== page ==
Results 1 to 10 of 10
  1. #1
    Join Date
    Dec 2011
    Posts
    2

    Default Being Sued for Quitting My Job

    My question involves labor and employment law for the state of: Texas

    Not sure if anyone knows the answer to this or not. I was hired by a company earlier this year and was made to sign an employment contract. It stated that since they had put me through training for my job, I had to work a minimum of 3 years for their company. If I quit my job to work in a different field, there would be no penalty. However, if I quit to work for another company doing the same work, I would have to pay them $30,000; the amount they said it cost to train me. They said it prevented other companies from swooping in and luring employees away with a slightly higher pay, after my company paid money to train me. That sounded fair so I signed it.

    10 months later I decided it wasn't the job field for me. Hated it with a passion. So I quit to go back to what I was doing before, in a totally unrelated field, on the other side of the country. I now got a notice in the mail saying I'm being sued for $30k for quitting my job before the 3 years are up. So I call and tell them it's crap, because I followed the contract by not working in the same industry as stated in the contract. They said the contract doesn't read that way. According to them, the contract says I have to work for them for 3 years PERIOD, or I have to pay them $30k. So I go to get my copy of the contract out of my files. It's missing, got lost in the move somehow. So they fax me over a copy of the contract, and sure enough, it says I can't quit them at all and work anywhere or I owe them 30k.

    First of all, I know it didn't say that when I signed it. I believe they replaced the page with another one that said that. Of course, tough to prove.

    Second, can they even do this? It reminds me of indentured servitude, or the company store. It's not as if they "own" me, and if I don't slave away for them, I have to pay them an outrageous amount of money. It's like blackmail. I hated my job, they treated me like crap, made verbal promises they didn't keep (that I should have gotten in writing), and now because I finally said "enough" and moved on with my life in a totally unrelated field on the other side of the continent, I have to pay them??!!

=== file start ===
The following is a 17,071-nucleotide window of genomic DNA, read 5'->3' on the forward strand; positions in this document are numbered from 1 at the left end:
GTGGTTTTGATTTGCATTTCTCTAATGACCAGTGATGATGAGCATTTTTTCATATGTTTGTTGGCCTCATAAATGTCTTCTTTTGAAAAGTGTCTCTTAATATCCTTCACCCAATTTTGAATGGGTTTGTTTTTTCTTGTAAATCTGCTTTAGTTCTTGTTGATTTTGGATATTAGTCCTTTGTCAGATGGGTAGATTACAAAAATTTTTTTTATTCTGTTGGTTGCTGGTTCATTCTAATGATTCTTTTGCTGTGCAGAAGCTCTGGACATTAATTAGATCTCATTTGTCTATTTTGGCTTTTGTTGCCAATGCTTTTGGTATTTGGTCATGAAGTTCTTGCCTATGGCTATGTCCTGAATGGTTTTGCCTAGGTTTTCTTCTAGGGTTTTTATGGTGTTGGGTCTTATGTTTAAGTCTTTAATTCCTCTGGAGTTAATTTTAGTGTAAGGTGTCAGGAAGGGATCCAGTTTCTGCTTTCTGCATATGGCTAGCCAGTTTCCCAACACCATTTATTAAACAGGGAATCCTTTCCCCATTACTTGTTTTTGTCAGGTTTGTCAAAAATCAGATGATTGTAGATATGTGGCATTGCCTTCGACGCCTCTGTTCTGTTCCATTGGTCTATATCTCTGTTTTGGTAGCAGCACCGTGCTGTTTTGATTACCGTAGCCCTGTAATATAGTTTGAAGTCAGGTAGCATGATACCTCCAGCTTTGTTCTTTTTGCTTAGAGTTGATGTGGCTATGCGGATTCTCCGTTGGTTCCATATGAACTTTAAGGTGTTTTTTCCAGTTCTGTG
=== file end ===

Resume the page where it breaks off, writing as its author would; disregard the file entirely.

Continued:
EDIT: Even though I live on the other side of the country now, they are saying the national company I am working for is based in Texas, so it doesn't matter that I'm working in a different geographical area, I'm still working for a company that is based in their geographical area. And even though it's in a totally unrelated industry, I still have to repay them the training costs.

    I'm not really sure what to do. I just moved, started a new job, have absolutely $0 because of the move, and I can't hire a lawyer. Right now I almost can't afford the quarter it would cost to call one on a pay phone. Can they do this? Should I tell them to get lost? Should I just settle with them and offer to pay them $20/month until my debt is paid off? Do I need to make a quick trip to Mexico to sell a kidney so I can pay them $30k in a timely manner? Who the heck even has $30k laying around? Do Judges actually order people to pay employers an amount that could take 20 years to pay off and ruin someone's life? Or is this just threats to make other employees afraid to leave?

  2. #2
    Join Date
    Sep 2005
    Location
    Behind a Desk
    Posts
    75,910

    Default Re: Being Sued for Quitting My Job

    Did they put you through training for this job? If so, what was the approximate cost of the training? How much was your salary in comparison to this amount? The penalty is fixed, even if you work 1 day short of the three year period?

    Is there anything you can point to, other than your memory, that backs up your understanding of the contract? Was this provision standard, used with other employees as well?

    When you say you "got a notice in the mail saying I'm being sued", do you mean you were served with a summons and complaint indicating that a lawsuit is presently before a court, or is it that your employer or its law firm sent you a letter saying "Pay us the money or we'll sue"?

  3. #3
    Join Date